They should sue for non-support. That’s what I think.
If Hulk Hogan can get a jury to award him $140 million of Gawker’s money for invasion of privacy, Mireille Enos and Peter Krause ought to get something out of ABC and Shondaland for the lousiest title of the TV year.
What is that, we might wonder? A sitcom about a sport fishing guide in Florida?
No, it’s about a beautiful upscale corporate private eye – Uhhh, make that “forensic security expert” – who spends a year thinking she’s got a handsome fiance only to find out he’s a con man who cleared out her $1.4 million life savings, along with all of the computer information of her firm’s clients.
All that up-close-and-personal high-gloss betrayal is a natural for the folks at Shondaland, right? That’s undoubtedly what ABC felt when this thing started out as a lowly treatment by a writer named Kate Atkinson.
Right then and there it should have been given a decent title – a title, at least, as good as those for Shonda Rhimes’ other Thursday winners: “Grey’s Anatomy,” “Scandal” and “How to Get Away With Murder.”
But no. They gave us a TV series title that sounds like the Friday special at a diner – fried haddock, perhaps, with tartar sauce on the side in a tiny paper cup.
The interesting thing about it is that the show’s not bad at all. As formulaic as it is, it’s also slick, fast, high-gloss, sleek-looking (loaded with impressively lunatic L.A. architecture) and very nicely cast with Enos and Krause as people who either may or may not be in love.
There’s a watchable TV show in there – not a great one, but a perfectly decent way to throw away an hour a week without any heavy intellectual or emotional lifting.
Among the weird things about TV as a business is that the behind-the-scenes stories about some TV shows are far more interesting than what they put on the air. I have a feeling that may soon turn out to be the fate down the road with “The Catch.”
The story of it finally getting on the air is a mess – a whole different show runner (Jennifer Schuur) at first, replaced by another (Allan Heiberg) and a major cast upgrade from the two original stars.
Enos was terrific – and notably different – in AMC’s “The Killing.” Krause has been a tall, charming, smirking winner from the git-go in “Sports Night,” “Six Feet Under” and “Parenthood.”
A show ABOUT eveything that went to putting “The Catch” on might be “30 Rock” times 10.
The show they’ve got is a very slick and very promising bit of numbskull TV if all that off-screen chaos never makes it onto the screen. That may not be the case. We’ll have to see.
It’s a social media universe, according to some. On the off chance they’re right, here are a few things I was too busy to tweet about last week.
A not-so-promising debut: The new spinoff from “Criminal Minds” – “Criminal Minds: Beyond Borders” – follows the FBI in search of American citizens in trouble overseas – a timely theme but, so far, a boring show.
Gary Sinise, who formerly led all those CSIs in New York City, deserved better.
And another: I used to think I’d be happy to watch Joan Allen in anything. After watching her play the mother to a long-lost son in “Family” – who is beset by Gothic doings – I no longer think so.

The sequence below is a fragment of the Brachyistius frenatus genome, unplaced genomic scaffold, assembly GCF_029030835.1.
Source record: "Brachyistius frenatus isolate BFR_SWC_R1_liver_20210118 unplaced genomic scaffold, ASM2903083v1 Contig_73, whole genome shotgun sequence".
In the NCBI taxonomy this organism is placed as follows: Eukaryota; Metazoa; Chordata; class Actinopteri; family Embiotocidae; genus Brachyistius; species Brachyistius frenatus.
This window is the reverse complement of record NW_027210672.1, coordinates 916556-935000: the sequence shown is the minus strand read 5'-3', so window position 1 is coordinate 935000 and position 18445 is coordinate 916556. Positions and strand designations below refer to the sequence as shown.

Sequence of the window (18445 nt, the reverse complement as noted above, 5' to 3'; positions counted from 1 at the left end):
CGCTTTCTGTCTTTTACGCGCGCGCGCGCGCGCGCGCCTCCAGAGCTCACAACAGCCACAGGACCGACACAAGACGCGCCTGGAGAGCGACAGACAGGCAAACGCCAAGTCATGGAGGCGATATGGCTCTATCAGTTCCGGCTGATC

Farewell, Don Paul: I’m glad that a protracted multi-part goodbye marked his exit from Channel 4 news. Paul deserved that and then some, just as Rich Newberg did recently.
I must admit that I find it more than a little baffling that the Buffalo Broadcasting Hall of Fame hasn’t inducted Paul yet. It’s true he used to be prickly about his meteorological credentials but he also had a kind of unashamed nerdiness that was appealing, especially when he was also giving us reasons to understand why his career as a gag writer never took off. To have Paul and Van Miller on a TV news set nightly was accidentally brilliant.
He was a major TV news winner. So what on earth was the local broadcasting Hall of Fame waiting for?
Don’t get too used to seeing Doug Flutie weekly: Among my favorite moments proving Van Miller’s irrepressibility was the moment he came to his sports desk and announced a good day for Doug Flutie with the Bills by saying “Root-da-TOOT-da-TOOTIE (mumble, mumble) Doug Flutie!”
Flutie’s endurance as a contestant on “Dancing with the Stars” is definitely going to be “Hail, Mary!” matter. A natural dancer he’s not, even though he said his daughter dances and his wife used to teach dance.
He danced to “Sweet Caroline,” buttered up his old Patriots fan to try to get their votes and then, when his judge’s scores were low, appealed as an afterthought to Bills fans to help vote him through the next weeks.
There are no less than three NFL vets on DWTS this season – Flutie, Antonio Brown of the Steelers and Von Miller of the Broncos. My guess? Root-da-TOOT-da-TOOTIE, don’t get used to Doug Flutie. Finals material, he’s not.
Garry Shandling and Jerry Seinfeld: Seinfeld’s bit with Garry Shandling on his “Comedians in Cars Getting Coffee” turned out to be a very funny but also accidentally prescient and moving epitaph for Shandling, who died Thursday of a heart attack at 66.
On Seinfeld’s wonderful Internet show, the two talked about their old and warm friendship, but also a lot about Robin Williams’ suicide and what would have seemed Shandling’s hypochondria if we now didn’t know better.
As they said, it’s only when you die that people talk about how young you are in your mid-60s.